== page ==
Orcs Must Die 2
This is what last fall’s Orcs Must Die would have been in a perfect world. Orcs Must Die 2 is the same game, but the vastly greater breadth of the experience makes the original look like a demo. You’re still combining direct combat with deadly traps to slaughter wave after wave of barbarous monsters before they reach their goal, but the additions of another playable character, cooperative play, several traps and weapons, and a handful of enemies unleash players’ murderous creativity.
The straightforward application of spike traps, acid sprayers, shotguns, and bladestaffs to squishy orc bodies is more than sufficient at first. Once its basic tower defense-style concepts are established, Orcs Must Die 2 wastes no time in presenting new looks to the player. Multiple paths, spawn points, and goals force you to dash between areas, often fighting a desperate battle to wipe out one band of enemies so you can beat feet to the next trouble spot. New enemies shrug off old strategies, as fliers float over your carefully constructed defenses and hulking ogres casually stroll through horrific gauntlets before bashing your face in with a giant club. Constant re-evaluation of your tactics and loadouts is necessary to progress, much less achieve top rankings for each level – not only giving you leaderboard bragging rights, but also skulls to buy upgrades for your arsenal.
Orcs Must Die 2’s hooks sank in for good as soon as I realized the extent to which the game encourages and even expects players to radically alter their approaches. The free, unlimited ability to refund all spent skulls lets players try out any crazy combination they can think of. Players have an immense amount of creative space to mess around with thanks to the expanded options in this sequel, my favorite of which are the passive boosts (like health regeneration and extra coin drops) provided by the new trinket items. The first huge combo score I pulled off had me laughing out loud, with floor scorchers setting orcs on fire as they walked through acid spray only to be thrown around by a system of ceiling-mounted haymakers like a horrible washing machine. Replaying the same level with the other character and funneling all the enemies into a narrow hallway to be whirlwinded into oblivion by my massive hammer as dwarf guardians fling grenades into their midst is a completely different, yet similarly amazing experience.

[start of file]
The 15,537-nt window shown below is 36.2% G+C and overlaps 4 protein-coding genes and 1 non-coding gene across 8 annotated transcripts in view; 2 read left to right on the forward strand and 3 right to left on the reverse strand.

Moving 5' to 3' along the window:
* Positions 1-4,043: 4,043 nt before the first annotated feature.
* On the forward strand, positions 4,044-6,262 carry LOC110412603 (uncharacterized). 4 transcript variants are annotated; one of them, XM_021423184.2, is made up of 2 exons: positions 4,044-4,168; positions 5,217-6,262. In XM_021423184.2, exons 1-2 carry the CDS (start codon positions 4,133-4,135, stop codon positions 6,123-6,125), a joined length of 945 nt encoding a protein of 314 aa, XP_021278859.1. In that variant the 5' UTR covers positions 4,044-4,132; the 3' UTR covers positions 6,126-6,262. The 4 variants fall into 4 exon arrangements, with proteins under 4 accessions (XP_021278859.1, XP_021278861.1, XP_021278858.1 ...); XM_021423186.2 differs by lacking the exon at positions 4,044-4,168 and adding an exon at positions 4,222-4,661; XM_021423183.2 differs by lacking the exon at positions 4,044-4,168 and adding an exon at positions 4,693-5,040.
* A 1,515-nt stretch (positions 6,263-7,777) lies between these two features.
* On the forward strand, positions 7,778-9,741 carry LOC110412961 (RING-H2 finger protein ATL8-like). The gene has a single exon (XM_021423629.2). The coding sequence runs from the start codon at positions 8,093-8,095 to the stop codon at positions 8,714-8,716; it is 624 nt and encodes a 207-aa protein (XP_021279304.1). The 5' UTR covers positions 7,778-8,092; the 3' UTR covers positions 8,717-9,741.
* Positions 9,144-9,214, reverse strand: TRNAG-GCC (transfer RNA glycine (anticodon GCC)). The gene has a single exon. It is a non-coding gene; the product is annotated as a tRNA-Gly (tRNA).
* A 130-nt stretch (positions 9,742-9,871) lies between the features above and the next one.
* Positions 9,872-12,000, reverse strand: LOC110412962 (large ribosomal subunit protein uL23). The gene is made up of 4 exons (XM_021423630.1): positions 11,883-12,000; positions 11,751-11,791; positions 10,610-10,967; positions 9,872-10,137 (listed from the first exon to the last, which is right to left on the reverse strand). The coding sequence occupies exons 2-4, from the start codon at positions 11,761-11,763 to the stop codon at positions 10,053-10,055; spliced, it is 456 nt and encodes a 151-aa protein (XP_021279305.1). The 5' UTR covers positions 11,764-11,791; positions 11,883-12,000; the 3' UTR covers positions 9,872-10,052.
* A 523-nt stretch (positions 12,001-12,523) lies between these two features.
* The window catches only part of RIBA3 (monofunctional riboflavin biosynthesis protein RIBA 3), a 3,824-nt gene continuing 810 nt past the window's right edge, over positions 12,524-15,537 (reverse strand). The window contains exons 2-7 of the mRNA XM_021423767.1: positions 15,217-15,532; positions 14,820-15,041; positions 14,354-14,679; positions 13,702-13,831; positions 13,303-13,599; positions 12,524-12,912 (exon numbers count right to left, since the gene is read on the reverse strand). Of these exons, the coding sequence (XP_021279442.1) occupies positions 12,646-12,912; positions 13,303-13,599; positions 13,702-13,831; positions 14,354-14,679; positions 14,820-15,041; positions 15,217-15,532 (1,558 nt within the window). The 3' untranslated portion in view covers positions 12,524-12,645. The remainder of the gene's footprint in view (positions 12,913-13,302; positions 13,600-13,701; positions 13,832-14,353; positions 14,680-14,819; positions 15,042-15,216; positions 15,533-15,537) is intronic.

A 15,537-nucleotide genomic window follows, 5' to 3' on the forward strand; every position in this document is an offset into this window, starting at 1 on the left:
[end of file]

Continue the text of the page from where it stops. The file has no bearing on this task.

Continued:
While the new sorceress character shares the bulk of her trap/weapon options with the returning male war mage, the exclusive items each hero gets are so powerful that they enable totally different playstyles. Among other character-specific abilities, her cheap charm spell and mana-free area-effect blasts tear apart big groups with ease while his huge hammer smashes the strongest foes to bits in seconds. I constantly flip between the two (they have their own progression through levels and modes, which I heartily approve of for increasing replayability) because I love experimenting with both ability sets so much.
This replayability takes Orcs Must Die 2 from great to incredible. You could blast through normal difficulty in a single dedicated day, but hard mode (which is well worth playing, rather than being a tacked-on nod to hardcore fans) is another story. Furthermore, classic mode brings several levels from the original into the sequel so you can see just how many more options you have now. Endless mode is the final challenge, and ramps up into obscene difficulty (and commensurate score and skull rewards) around wave 20, at which point you’ve still got a long way to go.
Co-op play is integrated without fuss. Rather than a separate set of co-op levels, any level can be played with a friend. The trade-off for having two players running more than makes up for receiving less money individually. I have had zero problems connecting or playing with buddies outside of a tiny bit of network latency that makes dancing in and out of ogres’ melee range riskier. While many levels are obviously built to support co-op, with monsters taking simultaneous paths that have to be dealt with separately, I’m disappointed that horde compositions don’t take the presence of a second player further into account. The normal and hard modes are both so much massively easier with a buddy that the otherwise enjoyable sense of tension is gutted. On the other hand, endless mode is still there for a challenge.
Orcs Must Die 2 is a strategy game at heart – you’ll have a hard time even completing normal mode without at least some thought put into trap placement – but the constant action and adrenaline-surging thrills of tearing orc hordes apart with your personal weapons and spells captures much of the appeal of third-person brawlers as well. The near-flawless execution on every level makes the brilliant concepts at the game’s core shine through with perfect clarity. Even if you’ve never played or so much as heard of the original game, Orcs Must Die 2 is worth a place of honor in your collection.
This is what last fall’s Orcs Must Die would have been in a perfect world.